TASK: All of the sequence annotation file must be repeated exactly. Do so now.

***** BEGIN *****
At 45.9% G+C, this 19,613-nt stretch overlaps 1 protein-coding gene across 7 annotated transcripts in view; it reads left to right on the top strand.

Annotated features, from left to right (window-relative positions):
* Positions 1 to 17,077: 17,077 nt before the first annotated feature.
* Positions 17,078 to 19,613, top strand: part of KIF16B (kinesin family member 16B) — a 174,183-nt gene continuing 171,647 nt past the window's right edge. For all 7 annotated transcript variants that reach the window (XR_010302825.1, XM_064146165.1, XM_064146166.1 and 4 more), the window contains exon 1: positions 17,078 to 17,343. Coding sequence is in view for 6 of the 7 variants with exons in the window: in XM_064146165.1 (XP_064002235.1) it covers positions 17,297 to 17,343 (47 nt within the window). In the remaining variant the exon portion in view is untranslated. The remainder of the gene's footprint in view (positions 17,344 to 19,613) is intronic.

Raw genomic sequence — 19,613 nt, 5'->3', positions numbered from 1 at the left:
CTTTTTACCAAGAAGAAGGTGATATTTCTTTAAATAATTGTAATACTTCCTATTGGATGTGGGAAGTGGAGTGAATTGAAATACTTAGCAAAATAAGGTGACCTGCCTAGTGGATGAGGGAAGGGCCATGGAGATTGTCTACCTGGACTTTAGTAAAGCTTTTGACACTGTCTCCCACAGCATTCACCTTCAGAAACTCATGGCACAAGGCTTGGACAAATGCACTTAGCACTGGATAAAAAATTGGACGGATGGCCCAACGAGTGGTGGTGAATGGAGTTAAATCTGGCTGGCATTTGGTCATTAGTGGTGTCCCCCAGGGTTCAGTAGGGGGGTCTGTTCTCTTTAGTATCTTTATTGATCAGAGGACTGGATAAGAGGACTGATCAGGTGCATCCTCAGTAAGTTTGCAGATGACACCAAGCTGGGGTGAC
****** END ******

At 45.9% G+C, this 19,613-nt stretch overlaps 1 protein-coding gene across 7 annotated transcripts in view; it reads left to right on the top strand.

Annotated features, from left to right (window-relative positions):
* Positions 1 to 17,077: 17,077 nt before the first annotated feature.
* Positions 17,078 to 19,613, top strand: part of KIF16B (kinesin family member 16B) — a 174,183-nt gene continuing 171,647 nt past the window's right edge. For all 7 annotated transcript variants that reach the window (XR_010302825.1, XM_064146165.1, XM_064146166.1 and 4 more), the window contains exon 1: positions 17,078 to 17,343. Coding sequence is in view for 6 of the 7 variants with exons in the window: in XM_064146165.1 (XP_064002235.1) it covers positions 17,297 to 17,343 (47 nt within the window). In the remaining variant the exon portion in view is untranslated. The remainder of the gene's footprint in view (positions 17,344 to 19,613) is intronic.

Raw genomic sequence — 19,613 nt, 5'->3', positions numbered from 1 at the left:
CTTTTTACCAAGAAGAAGGTGATATTTCTTTAAATAATTGTAATACTTCCTATTGGATGTGGGAAGTGGAGTGAATTGAAATACTTAGCAAAATAAGGTGACCTGCCTAGTGGATGAGGGAAGGGCCATGGAGATTGTCTACCTGGACTTTAGTAAAGCTTTTGACACTGTCTCCCACAGCATTCACCTTCAGAAACTCATGGCACAAGGCTTGGACAAATGCACTTAGCACTGGATAAAAAATTGGACGGATGGCCCAACGAGTGGTGGTGAATGGAGTTAAATCTGGCTGGCATTTGGTCATTAGTGGTGTCCCCCAGGGTTCAGTAGGGGGGTCTGTTCTCTTTAGTATCTTTATTGATCAGAGGACTGGATAAGAGGACTGATCAGGTGCATCCTCAGTAAGTTTGCAGATGACACCAAGCTGGGGTGAC